8. 99% of all species that ever existed are extinct and atmospheric oxygen levels are dropping not rising.

  9. I agree. Most climate models treat the biosphere as a victim, and fail to account for how the biosphere regulates climate as I detailed in the essay How Gaia and Coral Reefs Regulate Ocean pH
    http://landscapesandcycles.net/gaia-and-coral-regulate-ocean-ph.html

  10. Geoff Sherrington

    Thank you to all of those involved in presenting this most important material here. As an ageing chemistry major, it is possible to comprehend clearly both the stated and unstated importance of the need to correctly balance simple radiation physics and complex life form interactions with the globe.
    (My personal reference is is to not use ‘Gaia’ because of pop-science connotations, while still recognising the scholarship behind it.)
    It is disappointing to have to agree that the life form complexity is so large and unquantified that the topic will need a long research term ahead before the true magnitude of influence of many climate mechanisms can be accepted. It is sad that the simple physics approach has been able to jump the gun and be partially incoporated into policy that the world will one day regret.
    Geoff

  11. The carbon cycle, or Life on earth, is the cause of climate change. This can be seen in the Antarctic ice core data or mathematically in a paper that I published last year titled “Anthropogenic and Natural Forcings as Functions of Emission Time” DOI: 10.14355/des.2015.03.001

    I believe that there is quite a bit of scientific truth to the Gaia.

  12. Pingback: Beyond Physics: Advanced Biology and Climate Change | privateclientweb

  13. Reblogged this on Stephen Hinton Consulting and commented:
    Reblogging this excellent piece on the difficulties of modelling climate because life influences it.Thanks to Judith Curry.

  14. It seems obvious to me, that the earth acts as something like a resonator with some energy input. These devices amplify their output (here temperature) until the overall feedback is one. Fluctuations to the upside then meet a negative feedback that drives the amplitude down again. If the energy input is increased independently, the amplitude will increase but less than proportional.
    (Such systems with an initial positive feedback increase their amplitude until either the feedback is reduced to one by some nonlinearity or until the system is destroyed. So feedback based systems found in nature always have a feedback of one in their equilibrium state.)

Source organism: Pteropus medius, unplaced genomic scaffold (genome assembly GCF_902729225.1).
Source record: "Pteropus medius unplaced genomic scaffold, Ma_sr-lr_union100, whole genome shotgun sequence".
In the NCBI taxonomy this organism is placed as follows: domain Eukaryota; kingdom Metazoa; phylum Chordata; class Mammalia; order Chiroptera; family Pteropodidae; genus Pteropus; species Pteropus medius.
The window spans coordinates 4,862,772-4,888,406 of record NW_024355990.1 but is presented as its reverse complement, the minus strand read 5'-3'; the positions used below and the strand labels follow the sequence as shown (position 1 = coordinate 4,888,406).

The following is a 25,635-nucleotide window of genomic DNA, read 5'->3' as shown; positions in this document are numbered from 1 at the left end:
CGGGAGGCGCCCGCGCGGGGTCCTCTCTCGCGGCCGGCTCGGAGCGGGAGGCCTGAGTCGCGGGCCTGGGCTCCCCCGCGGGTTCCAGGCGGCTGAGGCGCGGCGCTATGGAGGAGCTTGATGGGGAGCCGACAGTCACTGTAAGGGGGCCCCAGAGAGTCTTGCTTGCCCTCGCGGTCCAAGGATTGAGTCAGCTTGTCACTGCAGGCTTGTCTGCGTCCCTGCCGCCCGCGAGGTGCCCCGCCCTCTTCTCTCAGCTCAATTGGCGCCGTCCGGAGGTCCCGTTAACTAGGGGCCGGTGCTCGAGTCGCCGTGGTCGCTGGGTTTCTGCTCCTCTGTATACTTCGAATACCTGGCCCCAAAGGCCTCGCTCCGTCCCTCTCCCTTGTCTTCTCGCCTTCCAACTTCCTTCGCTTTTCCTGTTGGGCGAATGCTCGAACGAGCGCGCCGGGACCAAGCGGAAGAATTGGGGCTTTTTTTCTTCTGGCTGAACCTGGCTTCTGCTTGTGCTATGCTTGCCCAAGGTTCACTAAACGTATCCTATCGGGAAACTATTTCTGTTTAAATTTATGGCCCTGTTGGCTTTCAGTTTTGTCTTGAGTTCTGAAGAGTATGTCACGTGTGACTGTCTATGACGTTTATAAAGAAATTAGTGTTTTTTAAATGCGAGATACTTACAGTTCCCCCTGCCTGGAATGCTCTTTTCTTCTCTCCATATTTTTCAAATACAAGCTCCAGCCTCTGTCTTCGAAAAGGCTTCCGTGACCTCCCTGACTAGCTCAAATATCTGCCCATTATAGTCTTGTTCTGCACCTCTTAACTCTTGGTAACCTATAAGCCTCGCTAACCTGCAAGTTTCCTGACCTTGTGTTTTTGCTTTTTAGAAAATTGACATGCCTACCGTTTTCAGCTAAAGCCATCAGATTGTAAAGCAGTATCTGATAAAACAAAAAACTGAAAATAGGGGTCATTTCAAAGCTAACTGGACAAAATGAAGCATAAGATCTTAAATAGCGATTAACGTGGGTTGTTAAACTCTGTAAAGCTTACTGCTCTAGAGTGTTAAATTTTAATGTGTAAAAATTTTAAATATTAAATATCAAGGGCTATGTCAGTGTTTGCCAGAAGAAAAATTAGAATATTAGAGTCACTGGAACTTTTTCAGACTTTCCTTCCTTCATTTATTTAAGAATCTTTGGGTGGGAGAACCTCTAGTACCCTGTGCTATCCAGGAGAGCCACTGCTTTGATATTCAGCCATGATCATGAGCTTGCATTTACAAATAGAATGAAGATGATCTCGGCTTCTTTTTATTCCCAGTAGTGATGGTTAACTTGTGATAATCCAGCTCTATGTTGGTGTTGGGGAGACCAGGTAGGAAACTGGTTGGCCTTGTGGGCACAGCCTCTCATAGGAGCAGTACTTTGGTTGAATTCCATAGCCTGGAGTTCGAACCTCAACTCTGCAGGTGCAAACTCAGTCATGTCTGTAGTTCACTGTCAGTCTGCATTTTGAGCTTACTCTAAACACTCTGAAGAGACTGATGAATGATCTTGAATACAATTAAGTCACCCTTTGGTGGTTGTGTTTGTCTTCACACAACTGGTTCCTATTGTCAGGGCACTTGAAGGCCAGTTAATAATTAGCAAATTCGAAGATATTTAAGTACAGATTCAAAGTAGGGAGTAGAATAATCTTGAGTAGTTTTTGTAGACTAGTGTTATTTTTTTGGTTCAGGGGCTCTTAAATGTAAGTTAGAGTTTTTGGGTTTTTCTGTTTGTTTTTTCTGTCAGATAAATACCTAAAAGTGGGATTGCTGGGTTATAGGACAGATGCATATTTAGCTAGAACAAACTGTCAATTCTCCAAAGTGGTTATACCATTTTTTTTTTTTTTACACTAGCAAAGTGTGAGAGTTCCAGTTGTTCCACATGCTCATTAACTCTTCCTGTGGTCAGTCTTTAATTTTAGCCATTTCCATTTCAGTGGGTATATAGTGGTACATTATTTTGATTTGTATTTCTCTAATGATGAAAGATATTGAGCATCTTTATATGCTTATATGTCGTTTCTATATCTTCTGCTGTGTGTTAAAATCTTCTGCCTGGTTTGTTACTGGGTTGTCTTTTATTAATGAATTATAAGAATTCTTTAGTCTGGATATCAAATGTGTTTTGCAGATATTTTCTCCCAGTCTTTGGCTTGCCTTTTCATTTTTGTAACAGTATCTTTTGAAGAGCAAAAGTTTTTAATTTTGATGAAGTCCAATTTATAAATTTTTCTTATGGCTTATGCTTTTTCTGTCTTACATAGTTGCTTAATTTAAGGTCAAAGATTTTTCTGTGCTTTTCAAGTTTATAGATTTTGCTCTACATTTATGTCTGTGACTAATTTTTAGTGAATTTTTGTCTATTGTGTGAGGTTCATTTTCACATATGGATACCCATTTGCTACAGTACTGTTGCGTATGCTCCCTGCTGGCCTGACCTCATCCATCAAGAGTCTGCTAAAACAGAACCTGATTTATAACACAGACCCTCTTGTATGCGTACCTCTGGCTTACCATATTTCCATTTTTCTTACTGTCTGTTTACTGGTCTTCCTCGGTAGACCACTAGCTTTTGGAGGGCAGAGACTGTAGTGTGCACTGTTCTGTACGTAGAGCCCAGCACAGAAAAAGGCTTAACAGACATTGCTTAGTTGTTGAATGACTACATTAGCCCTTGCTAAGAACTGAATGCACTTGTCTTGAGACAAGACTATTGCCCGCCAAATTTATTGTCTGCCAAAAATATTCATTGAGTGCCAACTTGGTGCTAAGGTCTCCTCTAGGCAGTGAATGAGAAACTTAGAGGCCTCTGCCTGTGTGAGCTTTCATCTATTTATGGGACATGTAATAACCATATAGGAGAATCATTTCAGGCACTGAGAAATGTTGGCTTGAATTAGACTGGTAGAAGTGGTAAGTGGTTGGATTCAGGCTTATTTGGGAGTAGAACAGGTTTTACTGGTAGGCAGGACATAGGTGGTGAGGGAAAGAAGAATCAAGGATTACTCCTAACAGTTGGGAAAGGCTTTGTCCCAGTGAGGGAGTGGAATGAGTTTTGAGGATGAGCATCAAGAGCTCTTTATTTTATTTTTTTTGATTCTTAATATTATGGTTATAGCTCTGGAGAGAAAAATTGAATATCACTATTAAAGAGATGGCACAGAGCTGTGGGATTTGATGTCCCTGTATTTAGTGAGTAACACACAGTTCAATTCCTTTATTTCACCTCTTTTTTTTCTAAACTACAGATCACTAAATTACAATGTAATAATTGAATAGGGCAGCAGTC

In the current case Co2 increases the energy input, but that’s the same as water does, so at a stable point of the system when Co2 increases the energy input a negative water feedback will compensate (because both work in the same way. If Co2 worked in a unique way (equivalent to higher solar irradiation), the temperature would be increased somewhat, but less than proportional.)

    The current model seems to be one of a “device” (climate) regulated by some arbitrary control circuit that is itself regulated by Co2 (which only supplies energy by absorption, the same as water does). So far I didn’t find an argument why this should be so, why Co2 should control the control circuit (I only looked superficially so far, so perhaps my fault, but I believe I must have hit upon it somewhere).
    The only way I see for this to come about would be for Co2 changing the feedback properties of the biosphere in a destabilizing direction (the opposite of the Gaia hypothesis). But so far I have not seen an argument for this point and the above article seems to indicate there hasn’t been one.

    If the current theory was correct we would have a runaway hothouse like Venus because water vapor alone could do the trick. What did I miss?

    (I remember there to have been some attempts to measure the feedback on occasion of “natural experiments”. But these were local and so irrelevant for judging about the whole system. And further in principle the feedbacks may kick in only with considerable delay or may be obfuscated by ocean dynamics for a time.)

    • With “If Co2 worked in a unique way” I mean a way that doesn’t interfere with water vapor feedback directly (would refer to a completely different system).

      The compensation form water vapor will not be perfect. Slight temperature increase anyway. But counted as feedback on top of C02-effect between zero and one. So temperature increase per Co2 doubling between zero and about 1.1 or 1.2°C.

  15. Pingback: biology stabilizes climate … | pindanpost

  16. I have no doubt life regulates/impacts atmospheric gas concentrations on geologic time scales. It does so to a smaller extent on a short term scale. But I’m not sure it can fully counter the impact of the CO2 and methane concentration changes we are observing. I assume this statement isn’t controversial, because there seems to be a sense that doubling CO2 does increase temperature. The question is how much, what’s going to happen in the next 50 years?